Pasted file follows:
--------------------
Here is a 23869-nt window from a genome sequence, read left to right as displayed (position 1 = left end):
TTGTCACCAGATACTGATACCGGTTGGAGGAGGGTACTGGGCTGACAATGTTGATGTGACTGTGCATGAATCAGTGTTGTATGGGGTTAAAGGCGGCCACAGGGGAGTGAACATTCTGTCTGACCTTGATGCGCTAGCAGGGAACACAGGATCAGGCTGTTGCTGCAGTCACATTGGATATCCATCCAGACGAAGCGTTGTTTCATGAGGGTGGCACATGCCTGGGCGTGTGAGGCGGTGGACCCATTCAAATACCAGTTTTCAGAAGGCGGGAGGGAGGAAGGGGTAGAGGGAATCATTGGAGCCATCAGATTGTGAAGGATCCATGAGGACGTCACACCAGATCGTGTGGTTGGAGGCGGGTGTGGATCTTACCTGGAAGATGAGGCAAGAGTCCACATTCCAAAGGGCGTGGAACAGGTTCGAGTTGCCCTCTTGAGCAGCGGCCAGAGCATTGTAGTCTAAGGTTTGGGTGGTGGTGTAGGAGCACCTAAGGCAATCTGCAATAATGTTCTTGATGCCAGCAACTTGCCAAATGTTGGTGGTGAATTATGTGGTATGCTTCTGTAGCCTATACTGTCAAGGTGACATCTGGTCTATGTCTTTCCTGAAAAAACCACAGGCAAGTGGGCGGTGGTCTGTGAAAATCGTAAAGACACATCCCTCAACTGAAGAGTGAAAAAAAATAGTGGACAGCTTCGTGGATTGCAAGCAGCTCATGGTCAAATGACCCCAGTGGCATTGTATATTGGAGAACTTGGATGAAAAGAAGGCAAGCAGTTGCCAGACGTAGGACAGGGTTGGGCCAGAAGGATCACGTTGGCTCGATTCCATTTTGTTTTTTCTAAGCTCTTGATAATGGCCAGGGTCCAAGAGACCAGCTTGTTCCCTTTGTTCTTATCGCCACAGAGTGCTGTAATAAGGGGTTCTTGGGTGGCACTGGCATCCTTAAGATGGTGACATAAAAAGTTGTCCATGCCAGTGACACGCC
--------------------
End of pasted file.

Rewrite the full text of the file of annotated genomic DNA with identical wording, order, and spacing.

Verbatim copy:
Here is a 23869-nt window from a genome sequence, read left to right as displayed (position 1 = left end):
TTGTCACCAGATACTGATACCGGTTGGAGGAGGGTACTGGGCTGACAATGTTGATGTGACTGTGCATGAATCAGTGTTGTATGGGGTTAAAGGCGGCCACAGGGGAGTGAACATTCTGTCTGACCTTGATGCGCTAGCAGGGAACACAGGATCAGGCTGTTGCTGCAGTCACATTGGATATCCATCCAGACGAAGCGTTGTTTCATGAGGGTGGCACATGCCTGGGCGTGTGAGGCGGTGGACCCATTCAAATACCAGTTTTCAGAAGGCGGGAGGGAGGAAGGGGTAGAGGGAATCATTGGAGCCATCAGATTGTGAAGGATCCATGAGGACGTCACACCAGATCGTGTGGTTGGAGGCGGGTGTGGATCTTACCTGGAAGATGAGGCAAGAGTCCACATTCCAAAGGGCGTGGAACAGGTTCGAGTTGCCCTCTTGAGCAGCGGCCAGAGCATTGTAGTCTAAGGTTTGGGTGGTGGTGTAGGAGCACCTAAGGCAATCTGCAATAATGTTCTTGATGCCAGCAACTTGCCAAATGTTGGTGGTGAATTATGTGGTATGCTTCTGTAGCCTATACTGTCAAGGTGACATCTGGTCTATGTCTTTCCTGAAAAAACCACAGGCAAGTGGGCGGTGGTCTGTGAAAATCGTAAAGACACATCCCTCAACTGAAGAGTGAAAAAAAATAGTGGACAGCTTCGTGGATTGCAAGCAGCTCATGGTCAAATGACCCCAGTGGCATTGTATATTGGAGAACTTGGATGAAAAGAAGGCAAGCAGTTGCCAGACGTAGGACAGGGTTGGGCCAGAAGGATCACGTTGGCTCGATTCCATTTTGTTTTTTCTAAGCTCTTGATAATGGCCAGGGTCCAAGAGACCAGCTTGTTCCCTTTGTTCTTATCGCCACAGAGTGCTGTAATAAGGGGTTCTTGGGTGGCACTGGCATCCTTAAGATGGTGACATAAAAAGTTGTCCATGCCAGTGACACGCC